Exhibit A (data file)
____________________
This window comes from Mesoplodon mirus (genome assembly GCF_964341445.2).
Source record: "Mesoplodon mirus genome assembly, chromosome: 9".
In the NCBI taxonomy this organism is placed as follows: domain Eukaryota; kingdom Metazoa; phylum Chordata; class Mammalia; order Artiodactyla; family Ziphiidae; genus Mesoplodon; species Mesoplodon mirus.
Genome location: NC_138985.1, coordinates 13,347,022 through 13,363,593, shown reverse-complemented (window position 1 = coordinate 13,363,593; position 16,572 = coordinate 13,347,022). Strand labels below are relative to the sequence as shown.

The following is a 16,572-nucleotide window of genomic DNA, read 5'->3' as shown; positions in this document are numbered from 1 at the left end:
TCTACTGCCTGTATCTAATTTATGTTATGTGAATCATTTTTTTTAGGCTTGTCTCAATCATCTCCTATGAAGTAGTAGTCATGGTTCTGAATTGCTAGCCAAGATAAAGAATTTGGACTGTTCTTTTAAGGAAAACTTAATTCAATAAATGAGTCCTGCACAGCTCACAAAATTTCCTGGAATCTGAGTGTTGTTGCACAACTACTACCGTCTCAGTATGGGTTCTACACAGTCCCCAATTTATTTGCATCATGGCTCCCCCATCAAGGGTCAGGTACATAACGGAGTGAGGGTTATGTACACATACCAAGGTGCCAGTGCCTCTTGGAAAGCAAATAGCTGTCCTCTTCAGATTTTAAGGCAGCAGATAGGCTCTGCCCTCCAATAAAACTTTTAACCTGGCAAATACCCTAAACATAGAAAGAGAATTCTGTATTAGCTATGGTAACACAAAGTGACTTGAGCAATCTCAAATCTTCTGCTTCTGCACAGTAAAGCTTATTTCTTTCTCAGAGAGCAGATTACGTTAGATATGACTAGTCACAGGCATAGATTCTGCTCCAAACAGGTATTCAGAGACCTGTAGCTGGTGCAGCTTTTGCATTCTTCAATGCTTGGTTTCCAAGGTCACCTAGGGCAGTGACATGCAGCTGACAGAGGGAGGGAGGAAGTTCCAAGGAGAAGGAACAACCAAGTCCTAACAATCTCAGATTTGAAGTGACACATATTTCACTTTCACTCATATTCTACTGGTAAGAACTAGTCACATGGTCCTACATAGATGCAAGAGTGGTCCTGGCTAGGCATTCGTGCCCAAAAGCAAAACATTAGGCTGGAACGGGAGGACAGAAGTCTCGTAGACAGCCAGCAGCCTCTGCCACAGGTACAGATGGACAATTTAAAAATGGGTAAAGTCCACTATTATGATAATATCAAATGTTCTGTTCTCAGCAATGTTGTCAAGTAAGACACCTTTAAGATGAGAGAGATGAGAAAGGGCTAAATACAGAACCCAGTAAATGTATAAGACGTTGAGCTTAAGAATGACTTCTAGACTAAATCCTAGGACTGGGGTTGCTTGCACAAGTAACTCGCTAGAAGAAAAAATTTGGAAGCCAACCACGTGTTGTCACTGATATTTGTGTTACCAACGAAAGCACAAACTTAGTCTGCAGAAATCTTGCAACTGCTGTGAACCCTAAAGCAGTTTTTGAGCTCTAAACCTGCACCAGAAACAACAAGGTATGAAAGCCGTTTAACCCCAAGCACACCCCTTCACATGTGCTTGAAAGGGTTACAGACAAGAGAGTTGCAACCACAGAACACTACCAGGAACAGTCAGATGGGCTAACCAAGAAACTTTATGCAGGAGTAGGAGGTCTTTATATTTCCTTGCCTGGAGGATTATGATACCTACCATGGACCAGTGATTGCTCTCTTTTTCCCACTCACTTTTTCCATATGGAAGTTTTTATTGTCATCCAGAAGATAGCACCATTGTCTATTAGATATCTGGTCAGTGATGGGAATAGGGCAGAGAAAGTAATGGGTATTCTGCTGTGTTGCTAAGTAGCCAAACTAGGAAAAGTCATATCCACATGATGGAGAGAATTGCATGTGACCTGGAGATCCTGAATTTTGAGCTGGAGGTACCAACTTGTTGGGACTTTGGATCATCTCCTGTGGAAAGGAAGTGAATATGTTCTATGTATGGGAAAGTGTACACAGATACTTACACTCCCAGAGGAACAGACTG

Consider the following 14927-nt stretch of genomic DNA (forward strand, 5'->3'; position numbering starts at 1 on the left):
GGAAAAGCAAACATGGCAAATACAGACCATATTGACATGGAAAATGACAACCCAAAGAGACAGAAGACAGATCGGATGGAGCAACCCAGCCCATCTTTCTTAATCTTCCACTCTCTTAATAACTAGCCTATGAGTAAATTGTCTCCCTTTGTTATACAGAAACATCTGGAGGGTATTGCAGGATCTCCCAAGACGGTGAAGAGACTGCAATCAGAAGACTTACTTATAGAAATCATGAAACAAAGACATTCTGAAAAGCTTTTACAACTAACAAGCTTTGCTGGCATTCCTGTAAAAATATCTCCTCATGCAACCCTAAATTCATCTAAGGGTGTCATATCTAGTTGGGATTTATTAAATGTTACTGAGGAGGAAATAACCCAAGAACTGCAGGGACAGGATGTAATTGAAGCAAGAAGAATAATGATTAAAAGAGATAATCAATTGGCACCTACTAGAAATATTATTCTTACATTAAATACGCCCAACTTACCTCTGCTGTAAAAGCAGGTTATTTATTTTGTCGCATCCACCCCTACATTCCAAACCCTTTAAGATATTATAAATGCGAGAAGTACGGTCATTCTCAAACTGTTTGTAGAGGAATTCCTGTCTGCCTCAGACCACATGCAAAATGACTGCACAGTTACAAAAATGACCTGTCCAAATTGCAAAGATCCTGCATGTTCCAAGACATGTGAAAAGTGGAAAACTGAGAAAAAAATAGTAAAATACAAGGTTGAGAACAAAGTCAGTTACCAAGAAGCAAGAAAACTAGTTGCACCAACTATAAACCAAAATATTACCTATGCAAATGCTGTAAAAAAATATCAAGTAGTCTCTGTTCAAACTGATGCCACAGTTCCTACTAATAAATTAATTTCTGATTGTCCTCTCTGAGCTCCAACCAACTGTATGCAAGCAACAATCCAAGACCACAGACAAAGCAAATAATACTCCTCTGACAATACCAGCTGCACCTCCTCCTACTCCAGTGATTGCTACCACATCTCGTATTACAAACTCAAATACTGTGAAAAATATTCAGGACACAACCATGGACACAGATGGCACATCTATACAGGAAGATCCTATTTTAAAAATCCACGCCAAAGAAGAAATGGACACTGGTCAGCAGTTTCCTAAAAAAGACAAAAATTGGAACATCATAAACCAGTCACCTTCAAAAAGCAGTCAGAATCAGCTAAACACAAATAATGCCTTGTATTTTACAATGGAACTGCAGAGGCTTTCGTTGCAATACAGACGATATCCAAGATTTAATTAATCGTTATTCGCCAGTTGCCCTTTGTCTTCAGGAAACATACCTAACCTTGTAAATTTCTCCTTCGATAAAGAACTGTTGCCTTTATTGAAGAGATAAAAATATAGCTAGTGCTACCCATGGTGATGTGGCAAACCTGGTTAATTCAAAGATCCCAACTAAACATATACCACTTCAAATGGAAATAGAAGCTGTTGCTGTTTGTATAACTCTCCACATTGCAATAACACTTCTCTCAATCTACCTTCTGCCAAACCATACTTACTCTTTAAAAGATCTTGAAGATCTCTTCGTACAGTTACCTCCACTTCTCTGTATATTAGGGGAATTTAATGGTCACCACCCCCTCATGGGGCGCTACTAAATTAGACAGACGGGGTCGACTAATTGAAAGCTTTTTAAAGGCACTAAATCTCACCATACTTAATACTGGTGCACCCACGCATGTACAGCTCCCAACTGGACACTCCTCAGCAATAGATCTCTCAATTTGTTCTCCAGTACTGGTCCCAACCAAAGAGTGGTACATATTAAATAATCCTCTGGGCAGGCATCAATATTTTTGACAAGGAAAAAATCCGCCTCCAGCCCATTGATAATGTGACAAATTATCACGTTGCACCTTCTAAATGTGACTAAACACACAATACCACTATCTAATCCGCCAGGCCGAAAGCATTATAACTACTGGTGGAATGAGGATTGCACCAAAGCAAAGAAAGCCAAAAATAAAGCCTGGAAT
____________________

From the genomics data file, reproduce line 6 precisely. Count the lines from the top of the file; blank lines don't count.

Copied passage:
TCTACTGCCTGTATCTAATTTATGTTATGTGAATCATTTTTTTTAGGCTTGTCTCAATCATCTCCTATGAAGTAGTAGTCATGGTTCTGAATTGCTAGCCAAGATAAAGAATTTGGACTGTTCTTTTAAGGAAAACTTAATTCAATAAATGAGTCCTGCACAGCTCACAAAATTTCCTGGAATCTGAGTGTTGTTGCACAACTACTACCGTCTCAGTATGGGTTCTACACAGTCCCCAATTTATTTGCATCATGGCTCCCCCATCAAGGGTCAGGTACATAACGGAGTGAGGGTTATGTACACATACCAAGGTGCCAGTGCCTCTTGGAAAGCAAATAGCTGTCCTCTTCAGATTTTAAGGCAGCAGATAGGCTCTGCCCTCCAATAAAACTTTTAACCTGGCAAATACCCTAAACATAGAAAGAGAATTCTGTATTAGCTATGGTAACACAAAGTGACTTGAGCAATCTCAAATCTTCTGCTTCTGCACAGTAAAGCTTATTTCTTTCTCAGAGAGCAGATTACGTTAGATATGACTAGTCACAGGCATAGATTCTGCTCCAAACAGGTATTCAGAGACCTGTAGCTGGTGCAGCTTTTGCATTCTTCAATGCTTGGTTTCCAAGGTCACCTAGGGCAGTGACATGCAGCTGACAGAGGGAGGGAGGAAGTTCCAAGGAGAAGGAACAACCAAGTCCTAACAATCTCAGATTTGAAGTGACACATATTTCACTTTCACTCATATTCTACTGGTAAGAACTAGTCACATGGTCCTACATAGATGCAAGAGTGGTCCTGGCTAGGCATTCGTGCCCAAAAGCAAAACATTAGGCTGGAACGGGAGGACAGAAGTCTCGTAGACAGCCAGCAGCCTCTGCCACAGGTACAGATGGACAATTTAAAAATGGGTAAAGTCCACTATTATGATAATATCAAATGTTCTGTTCTCAGCAATGTTGTCAAGTAAGACACCTTTAAGATGAGAGAGATGAGAAAGGGCTAAATACAGAACCCAGTAAATGTATAAGACGTTGAGCTTAAGAATGACTTCTAGACTAAATCCTAGGACTGGGGTTGCTTGCACAAGTAACTCGCTAGAAGAAAAAATTTGGAAGCCAACCACGTGTTGTCACTGATATTTGTGTTACCAACGAAAGCACAAACTTAGTCTGCAGAAATCTTGCAACTGCTGTGAACCCTAAAGCAGTTTTTGAGCTCTAAACCTGCACCAGAAACAACAAGGTATGAAAGCCGTTTAACCCCAAGCACACCCCTTCACATGTGCTTGAAAGGGTTACAGACAAGAGAGTTGCAACCACAGAACACTACCAGGAACAGTCAGATGGGCTAACCAAGAAACTTTATGCAGGAGTAGGAGGTCTTTATATTTCCTTGCCTGGAGGATTATGATACCTACCATGGACCAGTGATTGCTCTCTTTTTCCCACTCACTTTTTCCATATGGAAGTTTTTATTGTCATCCAGAAGATAGCACCATTGTCTATTAGATATCTGGTCAGTGATGGGAATAGGGCAGAGAAAGTAATGGGTATTCTGCTGTGTTGCTAAGTAGCCAAACTAGGAAAAGTCATATCCACATGATGGAGAGAATTGCATGTGACCTGGAGATCCTGAATTTTGAGCTGGAGGTACCAACTTGTTGGGACTTTGGATCATCTCCTGTGGAAAGGAAGTGAATATGTTCTATGTATGGGAAAGTGTACACAGATACTTACACTCCCAGAGGAACAGACTG